I also asked Gibbon if he thought Babe really called his home run shot in the 1932 World Series. With a 2-2 count, Babe stepped out of the box, pointed, and then stepped back into the box. He chased a pitch low and away that he crushed into centerfield of Wrigley Field. It is still the longest home run ever hit at Wrigley. We talked for a while about whether Babe called the shot, or whether he was gesturing at pitcher Charlie Root or yelling back to the players in the Cubs dugout. Gibbons thinks that Babe Ruth was obviously gesturing and pointing. Maybe instead of pointing in the direction of the outfield, Ruth was telling Root that he shouldn’t get so excited because there were only 2 strikes in the count. He thinks that Babe Ruth probably did not call the home run. Root said in an interview Babe did not call the shot, but Lou Gehrig, the next batter, said he did. Gibbons sent me over to the Sports Legends Museum to watch a short movie about the famous called shot, that also has someone’s home movie from the stands where you can definitely see Babe Ruth pointing at something. It is interesting to ask baseball fans what they think about whether Babe Ruth called his shot or not because there is no definite answer and people have a lot of theories. I agree with Gibbons that “it’s easier to believe, and a lot more fun.”
Even though the museum is kind of small, housed in the Ruth family’s townhouse and 3 other townhouses they bought and joined together, they have a lot of information about Babe Ruth and some of the amazing things he did. It is good to visit for 30 minutes or an hour. It is a great place to see before or after an Orioles game, because it is just a few blocks from Camden Yards. For Nationals fans, the museum is just 45 minutes from Nationals Park. (By the way, do you know where Babe Ruth hit the last home run of his career? At Griffith Stadium, home of the Washington Senators on September 29, 1934). For baseball fans anywhere in the world, it is an amazing opportunity to see “The House that Built Ruth.”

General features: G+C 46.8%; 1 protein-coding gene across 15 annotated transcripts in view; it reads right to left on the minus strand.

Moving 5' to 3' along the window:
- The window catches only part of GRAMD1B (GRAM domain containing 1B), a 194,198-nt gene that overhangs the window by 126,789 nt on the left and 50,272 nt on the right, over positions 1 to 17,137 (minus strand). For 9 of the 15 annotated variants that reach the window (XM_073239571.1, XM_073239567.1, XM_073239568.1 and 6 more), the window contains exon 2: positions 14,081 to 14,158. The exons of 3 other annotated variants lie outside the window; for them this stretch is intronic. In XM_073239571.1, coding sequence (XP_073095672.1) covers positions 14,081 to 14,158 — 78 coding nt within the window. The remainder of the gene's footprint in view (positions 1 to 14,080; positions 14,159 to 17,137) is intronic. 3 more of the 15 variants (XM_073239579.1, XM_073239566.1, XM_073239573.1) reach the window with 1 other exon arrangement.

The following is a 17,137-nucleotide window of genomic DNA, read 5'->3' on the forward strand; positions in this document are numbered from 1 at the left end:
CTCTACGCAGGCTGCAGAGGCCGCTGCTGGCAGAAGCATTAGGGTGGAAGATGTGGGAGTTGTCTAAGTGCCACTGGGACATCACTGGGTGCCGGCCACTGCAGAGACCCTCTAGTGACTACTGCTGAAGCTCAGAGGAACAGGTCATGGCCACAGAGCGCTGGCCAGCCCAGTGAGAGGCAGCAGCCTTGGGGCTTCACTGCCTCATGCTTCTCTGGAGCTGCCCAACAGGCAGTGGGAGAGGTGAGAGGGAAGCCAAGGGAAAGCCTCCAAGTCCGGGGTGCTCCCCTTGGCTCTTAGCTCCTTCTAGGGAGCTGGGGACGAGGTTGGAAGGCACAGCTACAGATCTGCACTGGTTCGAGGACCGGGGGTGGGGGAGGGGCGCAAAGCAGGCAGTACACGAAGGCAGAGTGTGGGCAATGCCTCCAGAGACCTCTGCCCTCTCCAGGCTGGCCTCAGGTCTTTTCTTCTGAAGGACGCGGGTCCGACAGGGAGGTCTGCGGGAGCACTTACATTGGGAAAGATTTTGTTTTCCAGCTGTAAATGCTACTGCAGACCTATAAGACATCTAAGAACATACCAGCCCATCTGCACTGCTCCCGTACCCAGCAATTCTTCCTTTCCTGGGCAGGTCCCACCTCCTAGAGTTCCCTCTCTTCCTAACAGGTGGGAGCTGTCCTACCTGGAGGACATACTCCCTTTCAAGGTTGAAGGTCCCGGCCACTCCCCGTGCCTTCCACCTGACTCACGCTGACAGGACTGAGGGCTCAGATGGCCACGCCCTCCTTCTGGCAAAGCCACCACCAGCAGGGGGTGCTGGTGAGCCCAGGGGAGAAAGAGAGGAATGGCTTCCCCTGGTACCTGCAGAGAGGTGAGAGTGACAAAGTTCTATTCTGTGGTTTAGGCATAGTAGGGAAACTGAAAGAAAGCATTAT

The first Nationals Spring Training game is tomorrow (Friday, Feb. 28) at 1:10 PM Eastern Time. The game will be played at Tradition Field in Port Saint Lucie, FL, Spring Training Home of the Mets. It’ll be broadcast on the radio on WJFK 1580 AM and on TV on MLB Network on delay. Taylor Jordan will start for the Nats.
Luckily for me, tomorrow is a half-day of school tomorrow, so I can be able to listen live or follow on MLB At Bat.
The lineup is McLouth (RF), Espinosa (2B), Zimmerman (3B), LaRoche (1B), Desmond (SS), Ramos (C), Moore (DH), Hairston (LF), Michael Taylor (CF), Jordan (P)
Spring Training is usually not that exciting, but in this game I am excited to see some Nats baseball. I also hope Danny Espinosa makes a nice return and gets some big hits. It will just be nice to see some live baseball for the first time in months.
One of the newest and most exciting additions to the Nationals roster for the 2014 season is pitcher Doug Fister. Fister, a starter acquired from the Tigers, may be the proven veteran in the Nats rotation that Mike Rizzo has been hoping to find for many years. He may also be the missing link in the rotation for taking the Nationals to the playoffs. But where did that start? Let’s go back a few years.
Two hours down the long California freeways from San Francisco, Doug Fister was born in the Northern California town of Merced. Doug grew up the son of Larry, a fire captain and police SWAT team member, and Jan, a homemaker. He grew up interested in baseball, woodworking, and remodeling cars. As a kid,he would take apart his mom’s appliances and then put them back together again, just for fun. Doug grew up a fan of the nearby A’s and Giants. He was also a fan of the “Iron Man” Cal Ripken, Jr.
Doug went to Golden Valley High School, and played high school ball for the Cougars. He was a pitcher and a utility player, and he hit .425 in his senior year. He was drafted by the nearby Giants as a first baseman, but decided to play baseball in college. After graduating from Golden Valley, he decided to go to Merced Junior College for two years. In those two years, he was a junior college All Star, and struck out 29 players in just 30 innings pitched. He went on to Division I Fresno State and, in 2006, was voted to the ESPN All-District team, with a 3.33 ERA. Doug was also a good student because he had a 3.31 GPA in liberal studies and planned to be an elementary school teacher if he didn’t make it to The Show. The Fresno State Bulldogs, as they were called, went to the NCAA tournament that year, but fell to Cal State Fullerton in the Regional Finals that year.